RELIGIO: I see where your questions are beginning to lead. Our finite minds can't grasp the ways of God, we can't judge him by our standards.
BUDHIEMAN: Perhaps. Did you attempt to save your companions?
RELIGIO: I made every effort to save them. However, my strength was no match for the elemental fury of the sea.
BUDHIEMAN: Are your ethics and strength superior to God's?
RELIGIO: Certainly not. God is superior to man in all aspects of his being.
BUDHIEMAN: Yet if I choose not to save a drowning man when it is within my power, my inaction would be condemned. Even I, a being supposedly less than God, know that it is wrong to let a man drown. Therefore, I can only conclude that if God can save but will not, then he is unethical. If he is ethical but can't save, then he is not all-powerful. If he is ethical, all-powerful and tries to save but fails, then he is not all-wise for his plans do not succeed.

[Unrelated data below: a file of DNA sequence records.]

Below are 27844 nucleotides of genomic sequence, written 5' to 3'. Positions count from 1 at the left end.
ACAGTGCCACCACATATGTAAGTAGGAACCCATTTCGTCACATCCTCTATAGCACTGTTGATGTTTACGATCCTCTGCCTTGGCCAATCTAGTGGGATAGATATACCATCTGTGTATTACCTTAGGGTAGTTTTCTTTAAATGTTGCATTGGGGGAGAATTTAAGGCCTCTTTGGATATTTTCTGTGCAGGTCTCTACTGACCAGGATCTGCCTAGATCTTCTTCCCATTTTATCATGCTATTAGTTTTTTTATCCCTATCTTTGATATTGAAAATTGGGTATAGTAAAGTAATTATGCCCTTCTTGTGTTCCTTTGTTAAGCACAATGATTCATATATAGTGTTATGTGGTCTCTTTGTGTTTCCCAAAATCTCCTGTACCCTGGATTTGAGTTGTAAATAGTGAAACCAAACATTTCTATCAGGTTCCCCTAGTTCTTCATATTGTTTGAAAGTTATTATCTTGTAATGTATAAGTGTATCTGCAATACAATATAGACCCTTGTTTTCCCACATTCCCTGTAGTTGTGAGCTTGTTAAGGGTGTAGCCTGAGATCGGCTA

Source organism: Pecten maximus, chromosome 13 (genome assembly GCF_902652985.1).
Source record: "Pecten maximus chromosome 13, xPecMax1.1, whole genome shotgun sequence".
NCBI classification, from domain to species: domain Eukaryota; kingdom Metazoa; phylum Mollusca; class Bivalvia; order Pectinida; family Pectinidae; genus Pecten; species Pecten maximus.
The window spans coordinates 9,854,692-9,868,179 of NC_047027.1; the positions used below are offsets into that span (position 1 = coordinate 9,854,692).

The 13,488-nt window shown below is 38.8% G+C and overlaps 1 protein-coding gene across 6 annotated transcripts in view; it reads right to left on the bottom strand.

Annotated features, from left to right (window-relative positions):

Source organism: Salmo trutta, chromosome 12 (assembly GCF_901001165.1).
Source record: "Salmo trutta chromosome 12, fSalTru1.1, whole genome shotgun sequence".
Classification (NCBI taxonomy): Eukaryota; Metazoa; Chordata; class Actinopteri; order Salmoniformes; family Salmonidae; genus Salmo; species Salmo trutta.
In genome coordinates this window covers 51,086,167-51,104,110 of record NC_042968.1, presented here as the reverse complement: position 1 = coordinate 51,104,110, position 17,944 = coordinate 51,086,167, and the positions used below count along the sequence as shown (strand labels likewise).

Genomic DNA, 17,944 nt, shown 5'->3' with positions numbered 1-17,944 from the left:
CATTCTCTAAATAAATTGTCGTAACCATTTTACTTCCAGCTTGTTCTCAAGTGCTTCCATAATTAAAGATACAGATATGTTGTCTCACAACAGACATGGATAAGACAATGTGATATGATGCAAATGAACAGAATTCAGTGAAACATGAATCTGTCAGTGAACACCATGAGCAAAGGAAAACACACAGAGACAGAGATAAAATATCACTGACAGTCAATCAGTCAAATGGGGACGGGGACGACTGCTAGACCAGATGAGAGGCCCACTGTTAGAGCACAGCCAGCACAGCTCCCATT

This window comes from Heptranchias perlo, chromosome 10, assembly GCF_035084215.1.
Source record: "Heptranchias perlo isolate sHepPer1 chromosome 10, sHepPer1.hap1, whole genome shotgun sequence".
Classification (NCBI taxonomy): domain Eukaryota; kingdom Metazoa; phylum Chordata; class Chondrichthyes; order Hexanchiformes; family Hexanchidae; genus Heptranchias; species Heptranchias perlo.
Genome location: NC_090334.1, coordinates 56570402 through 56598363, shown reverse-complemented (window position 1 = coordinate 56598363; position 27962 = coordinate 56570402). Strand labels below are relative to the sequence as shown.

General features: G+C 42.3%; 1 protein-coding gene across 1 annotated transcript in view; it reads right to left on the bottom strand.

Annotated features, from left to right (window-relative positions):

RELIGIO: I admit that I have no satisfactory explanation. However, I believe that our souls will be compensated in the afterlife for the suffering we experience in this world.
BUDHIEMAN: An interesting thought. However, what do you mean by "soul", and what proof have you that such a thing exists?
RELIGIO: By soul I mean the immortal essence of personality, intelligence and life that survives the death of the physical body, and returns to God.
BUDHIEMAN: What is the nature of the soul? Of what material is it composed?
RELIGIO: The soul is like God in that it is a spiritual entity. Spirit being defined as that which is not matter.
BUDHIEMAN: With all due respect, you have told me what spirit is not, and this is not the same as telling me what it is. For example, if I conceal an object in a chest and tell you that it is not a stone, not a leaf and not an insect, are you any wiser as to what it is?